The reorganisation of defence medical services following the strategic defence review is on track. We have established a close partnership with the Department of Health and with the national health service at local level to manage the transition to new arrangements in the Portsmouth area. As I announced on 13 December 1999, the University Hospital Birmingham NHS trust has been selected as the preferred host for the new centre for defence medicine and we are very excited by the prospects for that vital new development.
Is the Minister aware that this is one problem that the Government cannot wriggle out of by trying to blame somebody else? He who dealt with a shortage of doctors and nurses by closing the one remaining military hospital—Haslar, in my constituency. What will be the cost of developing the new facilities at Birmingham and how do they compare with the cost of building up Haslar, as was planned in defence costs study 15 in 1994? He ought to have those numbers at his fingertips, but if he does not will he write to me in detail?
I am surprised that the hon. Gentleman disagrees with his Front-Bench spokesman, who said on the radio this morning:
You see it would be fair to blame us for cuts that happened as a result of that study".
He went on to say:
Oh I think absolutely … beyond any doubt we recognise that those cuts in the Defence Medical Services had gone too far.
I therefore think it very appropriate to blame a Government who cut £55 million out of £400 million on defence costs study 15. That led to the situation that we inherited, with the rundown of defence medical services.
Unfortunately, the problem with the medical side is that it takes much longer to train individuals in the medical disciplines in order to repair those cuts. I have been down to our defence hospital unit at Derriford in Plymouth and talked to the staff. There was tremendous enthusiasm in the unit, which is of the same type that we shall have in Portsmouth, precisely because it is getting the sort of work, throughput and training that will enable the staff to undertake their tasks. That is the real experience, not the scare stories that the hon. Gentleman is putting about.
The Minister will recall the report of the Select Committee on Defence in the previous Parliament, which highlighted the Conservative Government's appalling cuts in resources, manpower and equipment. What action have this Government taken and can he assure the House that those cuts will be reversed?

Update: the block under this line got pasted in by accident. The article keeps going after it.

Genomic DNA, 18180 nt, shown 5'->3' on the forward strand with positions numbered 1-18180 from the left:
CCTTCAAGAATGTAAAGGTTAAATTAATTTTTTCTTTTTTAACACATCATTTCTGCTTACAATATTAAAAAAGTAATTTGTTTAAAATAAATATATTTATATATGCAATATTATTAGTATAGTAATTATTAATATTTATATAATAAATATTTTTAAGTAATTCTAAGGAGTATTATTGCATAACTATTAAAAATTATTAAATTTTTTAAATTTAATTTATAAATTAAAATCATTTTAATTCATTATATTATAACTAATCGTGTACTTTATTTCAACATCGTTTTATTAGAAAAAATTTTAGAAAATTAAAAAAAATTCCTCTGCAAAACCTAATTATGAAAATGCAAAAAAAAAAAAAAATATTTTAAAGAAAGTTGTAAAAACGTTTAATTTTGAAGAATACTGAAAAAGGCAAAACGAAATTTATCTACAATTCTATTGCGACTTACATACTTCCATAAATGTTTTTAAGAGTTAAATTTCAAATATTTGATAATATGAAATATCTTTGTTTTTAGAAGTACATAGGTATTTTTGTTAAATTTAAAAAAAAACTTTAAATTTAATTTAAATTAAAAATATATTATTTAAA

We have already allocated £140 million over four years. It was that which was behind the letter from Admiral Sir John Brigstocke when he said that the situation into which defence medical services had been allowed by the previous Administration to slip had now been recognised at the highest level and that a get well programme was beginning. In addition, there are the other measures to which I have just drawn attention.
Given the Minister's sympathetic response, and accepting that the defence medical services' problems were inherited from the previous Government, as was amply demonstrated by the Select Committee's report, does he agree that the problems of the defence medical services, of overstretch and of procurement, and the other problems that the armed forces now face, simply demonstrate that the world has moved on from the strategic defence review? Is it not time to revisit that review and to match the Government's aspirations with our defence ability?
It was as a result of the strategic defence review that we allocated the extra £140 million to defence medical services, moved towards a centre for defence medicine and, driven by the need for medical accreditation from the royal colleges, moved from Haslar into the arrangement with the Portsmouth Hospitals NHS trust. Those developments are starting to work their way through. One problem with the health service is that it takes much longer to train people and see the results of that compared with some other disciplines. That was the particular problem that resulted from the substantial cuts that were acknowledged by the hon. Member for Salisbury (Mr. Key) on the radio this morning.
May we now come to the nub of the matter? Can the Minister explain to the House how it was, when I asked him what had happened to the £1.5 million allocated for orthopaedic waiting lists, that he said in a written answer last Monday that there had been no cut because there had been no allocation—a point that he repeated to the Select Committee? We then discovered that, as long ago as last December, Admiral Sir John Brigstocke had written confirming that there had been an allocation and a cut of £1.5 million. I for one feel misled. Who is right—the admiral or the Minister?
The hon. Gentleman is becoming very excited. It would have helped not only him but the listeners and hon. Members if he had read the full answer that I gave on 17 January. I said:
Funding to reduce orthopaedic waiting lists … was not removed as part of my Department's efficiency programme as no funds had been allocated … At the beginning of the financial year consideration was given to the possibility of identifying funding to reduce waiting lists, primarily but not exclusively, for orthopaedic treatment. However, this did not prove to be practical, although some additional physiotherapy, provided through a separate initiative, is likely to have affected the numbers on waiting lists overall. The possibility of pursuing action to reduce orthopaedic waiting lists in the next financial year is currently under consideration."— [Official Report, 17 January 2000; Vol. 342, c. 284W.]
That is absolutely true. I rather wish that the hon. Gentleman, along with some BBC reporters, would not be selective in quoting from such answers.